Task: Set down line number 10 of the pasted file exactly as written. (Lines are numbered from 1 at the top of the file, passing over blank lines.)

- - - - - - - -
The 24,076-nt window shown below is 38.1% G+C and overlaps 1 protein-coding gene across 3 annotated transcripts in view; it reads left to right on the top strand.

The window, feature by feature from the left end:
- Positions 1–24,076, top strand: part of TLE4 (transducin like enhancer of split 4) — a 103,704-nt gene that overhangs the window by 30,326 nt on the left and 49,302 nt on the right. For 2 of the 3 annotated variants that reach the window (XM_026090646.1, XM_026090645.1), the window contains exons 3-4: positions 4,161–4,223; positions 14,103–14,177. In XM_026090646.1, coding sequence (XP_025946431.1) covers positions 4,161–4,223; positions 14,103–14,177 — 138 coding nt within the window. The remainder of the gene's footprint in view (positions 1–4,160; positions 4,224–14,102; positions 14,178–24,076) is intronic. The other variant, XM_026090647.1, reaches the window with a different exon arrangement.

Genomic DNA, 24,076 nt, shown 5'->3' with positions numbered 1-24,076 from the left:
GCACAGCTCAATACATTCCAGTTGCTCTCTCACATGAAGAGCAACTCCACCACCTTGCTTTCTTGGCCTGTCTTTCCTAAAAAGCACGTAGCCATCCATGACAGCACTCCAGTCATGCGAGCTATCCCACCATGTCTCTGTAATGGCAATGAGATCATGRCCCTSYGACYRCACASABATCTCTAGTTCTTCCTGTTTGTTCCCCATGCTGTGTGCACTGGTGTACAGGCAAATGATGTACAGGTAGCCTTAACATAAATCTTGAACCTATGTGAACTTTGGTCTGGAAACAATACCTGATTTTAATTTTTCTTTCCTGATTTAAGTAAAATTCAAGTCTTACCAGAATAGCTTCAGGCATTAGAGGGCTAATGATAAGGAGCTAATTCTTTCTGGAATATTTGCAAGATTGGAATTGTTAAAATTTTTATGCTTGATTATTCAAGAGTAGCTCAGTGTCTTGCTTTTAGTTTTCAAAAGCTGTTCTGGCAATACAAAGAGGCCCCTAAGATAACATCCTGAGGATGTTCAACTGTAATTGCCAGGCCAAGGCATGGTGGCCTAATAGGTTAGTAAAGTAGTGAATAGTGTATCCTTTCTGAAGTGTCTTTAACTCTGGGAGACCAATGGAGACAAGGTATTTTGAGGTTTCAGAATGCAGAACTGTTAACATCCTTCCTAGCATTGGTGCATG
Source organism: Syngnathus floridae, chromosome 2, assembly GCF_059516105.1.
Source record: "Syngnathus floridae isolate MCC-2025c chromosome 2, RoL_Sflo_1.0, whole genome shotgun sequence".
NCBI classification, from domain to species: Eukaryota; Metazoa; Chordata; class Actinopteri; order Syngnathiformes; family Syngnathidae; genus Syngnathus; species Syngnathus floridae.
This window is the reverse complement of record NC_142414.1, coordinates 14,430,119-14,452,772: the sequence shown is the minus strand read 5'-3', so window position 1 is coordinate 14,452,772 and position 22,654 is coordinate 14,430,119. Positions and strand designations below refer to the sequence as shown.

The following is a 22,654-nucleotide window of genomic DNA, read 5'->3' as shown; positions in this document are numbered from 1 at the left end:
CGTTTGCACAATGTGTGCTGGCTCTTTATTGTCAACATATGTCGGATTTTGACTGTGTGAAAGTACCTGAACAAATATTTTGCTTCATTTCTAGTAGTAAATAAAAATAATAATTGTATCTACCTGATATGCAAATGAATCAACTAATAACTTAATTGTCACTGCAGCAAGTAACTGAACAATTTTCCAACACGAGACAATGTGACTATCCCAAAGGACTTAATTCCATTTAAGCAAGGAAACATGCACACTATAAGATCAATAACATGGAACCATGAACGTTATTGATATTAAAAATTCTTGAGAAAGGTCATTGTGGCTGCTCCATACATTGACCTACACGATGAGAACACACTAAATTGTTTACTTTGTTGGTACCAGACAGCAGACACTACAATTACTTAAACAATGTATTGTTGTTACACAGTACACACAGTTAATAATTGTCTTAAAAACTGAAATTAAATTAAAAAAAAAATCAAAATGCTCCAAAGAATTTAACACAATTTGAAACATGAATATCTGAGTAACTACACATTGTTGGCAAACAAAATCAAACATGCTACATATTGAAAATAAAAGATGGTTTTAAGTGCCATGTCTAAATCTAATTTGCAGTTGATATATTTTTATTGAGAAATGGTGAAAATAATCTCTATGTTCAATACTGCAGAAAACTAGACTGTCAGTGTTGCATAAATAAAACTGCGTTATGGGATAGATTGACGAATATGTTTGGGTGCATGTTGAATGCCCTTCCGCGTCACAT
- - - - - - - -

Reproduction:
The following is a 22,654-nucleotide window of genomic DNA, read 5'->3' as shown; positions in this document are numbered from 1 at the left end: